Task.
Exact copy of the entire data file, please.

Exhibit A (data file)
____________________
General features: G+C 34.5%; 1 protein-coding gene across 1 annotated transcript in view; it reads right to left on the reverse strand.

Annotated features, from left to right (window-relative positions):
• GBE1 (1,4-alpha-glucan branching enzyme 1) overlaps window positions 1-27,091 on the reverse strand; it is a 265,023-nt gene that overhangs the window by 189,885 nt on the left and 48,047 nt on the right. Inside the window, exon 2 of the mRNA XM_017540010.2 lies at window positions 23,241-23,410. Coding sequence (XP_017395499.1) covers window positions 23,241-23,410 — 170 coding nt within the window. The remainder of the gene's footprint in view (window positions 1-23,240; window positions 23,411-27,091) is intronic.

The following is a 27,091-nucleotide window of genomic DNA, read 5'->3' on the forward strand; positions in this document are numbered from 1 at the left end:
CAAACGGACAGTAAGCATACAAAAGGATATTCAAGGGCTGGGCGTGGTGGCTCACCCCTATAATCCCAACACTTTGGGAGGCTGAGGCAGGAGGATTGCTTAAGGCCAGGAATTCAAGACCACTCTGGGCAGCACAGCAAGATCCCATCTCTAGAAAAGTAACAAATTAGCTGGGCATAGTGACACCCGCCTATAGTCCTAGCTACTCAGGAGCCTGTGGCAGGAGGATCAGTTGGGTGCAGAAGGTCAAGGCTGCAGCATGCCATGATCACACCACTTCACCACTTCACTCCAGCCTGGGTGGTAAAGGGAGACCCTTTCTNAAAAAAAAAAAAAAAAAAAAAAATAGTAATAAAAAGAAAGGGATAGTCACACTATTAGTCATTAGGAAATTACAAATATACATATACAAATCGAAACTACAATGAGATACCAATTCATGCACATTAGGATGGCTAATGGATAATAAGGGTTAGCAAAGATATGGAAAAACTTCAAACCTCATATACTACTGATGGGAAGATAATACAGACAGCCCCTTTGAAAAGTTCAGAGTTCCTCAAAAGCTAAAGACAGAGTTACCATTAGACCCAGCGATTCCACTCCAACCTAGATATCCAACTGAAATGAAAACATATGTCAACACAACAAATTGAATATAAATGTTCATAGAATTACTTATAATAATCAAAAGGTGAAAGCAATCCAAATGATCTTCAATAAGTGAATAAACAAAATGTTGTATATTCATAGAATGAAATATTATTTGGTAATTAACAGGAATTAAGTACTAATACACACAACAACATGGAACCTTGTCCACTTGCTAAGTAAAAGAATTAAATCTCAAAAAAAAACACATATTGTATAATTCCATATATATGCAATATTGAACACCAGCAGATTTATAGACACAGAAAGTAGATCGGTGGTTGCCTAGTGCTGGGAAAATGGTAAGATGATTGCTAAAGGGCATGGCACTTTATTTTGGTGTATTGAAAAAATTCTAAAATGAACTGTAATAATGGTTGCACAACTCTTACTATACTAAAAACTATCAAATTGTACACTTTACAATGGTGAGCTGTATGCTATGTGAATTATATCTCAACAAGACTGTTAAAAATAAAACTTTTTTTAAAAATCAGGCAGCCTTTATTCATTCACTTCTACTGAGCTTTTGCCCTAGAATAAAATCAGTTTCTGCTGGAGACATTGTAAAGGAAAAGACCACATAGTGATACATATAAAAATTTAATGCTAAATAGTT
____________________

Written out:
General features: G+C 34.5%; 1 protein-coding gene across 1 annotated transcript in view; it reads right to left on the reverse strand.

Annotated features, from left to right (window-relative positions):
• GBE1 (1,4-alpha-glucan branching enzyme 1) overlaps window positions 1-27,091 on the reverse strand; it is a 265,023-nt gene that overhangs the window by 189,885 nt on the left and 48,047 nt on the right. Inside the window, exon 2 of the mRNA XM_017540010.2 lies at window positions 23,241-23,410. Coding sequence (XP_017395499.1) covers window positions 23,241-23,410 — 170 coding nt within the window. The remainder of the gene's footprint in view (window positions 1-23,240; window positions 23,411-27,091) is intronic.

The following is a 27,091-nucleotide window of genomic DNA, read 5'->3' on the forward strand; positions in this document are numbered from 1 at the left end:
CAAACGGACAGTAAGCATACAAAAGGATATTCAAGGGCTGGGCGTGGTGGCTCACCCCTATAATCCCAACACTTTGGGAGGCTGAGGCAGGAGGATTGCTTAAGGCCAGGAATTCAAGACCACTCTGGGCAGCACAGCAAGATCCCATCTCTAGAAAAGTAACAAATTAGCTGGGCATAGTGACACCCGCCTATAGTCCTAGCTACTCAGGAGCCTGTGGCAGGAGGATCAGTTGGGTGCAGAAGGTCAAGGCTGCAGCATGCCATGATCACACCACTTCACCACTTCACTCCAGCCTGGGTGGTAAAGGGAGACCCTTTCTNAAAAAAAAAAAAAAAAAAAAAAATAGTAATAAAAAGAAAGGGATAGTCACACTATTAGTCATTAGGAAATTACAAATATACATATACAAATCGAAACTACAATGAGATACCAATTCATGCACATTAGGATGGCTAATGGATAATAAGGGTTAGCAAAGATATGGAAAAACTTCAAACCTCATATACTACTGATGGGAAGATAATACAGACAGCCCCTTTGAAAAGTTCAGAGTTCCTCAAAAGCTAAAGACAGAGTTACCATTAGACCCAGCGATTCCACTCCAACCTAGATATCCAACTGAAATGAAAACATATGTCAACACAACAAATTGAATATAAATGTTCATAGAATTACTTATAATAATCAAAAGGTGAAAGCAATCCAAATGATCTTCAATAAGTGAATAAACAAAATGTTGTATATTCATAGAATGAAATATTATTTGGTAATTAACAGGAATTAAGTACTAATACACACAACAACATGGAACCTTGTCCACTTGCTAAGTAAAAGAATTAAATCTCAAAAAAAAACACATATTGTATAATTCCATATATATGCAATATTGAACACCAGCAGATTTATAGACACAGAAAGTAGATCGGTGGTTGCCTAGTGCTGGGAAAATGGTAAGATGATTGCTAAAGGGCATGGCACTTTATTTTGGTGTATTGAAAAAATTCTAAAATGAACTGTAATAATGGTTGCACAACTCTTACTATACTAAAAACTATCAAATTGTACACTTTACAATGGTGAGCTGTATGCTATGTGAATTATATCTCAACAAGACTGTTAAAAATAAAACTTTTTTTAAAAATCAGGCAGCCTTTATTCATTCACTTCTACTGAGCTTTTGCCCTAGAATAAAATCAGTTTCTGCTGGAGACATTGTAAAGGAAAAGACCACATAGTGATACATATAAAAATTTAATGCTAAATAGTT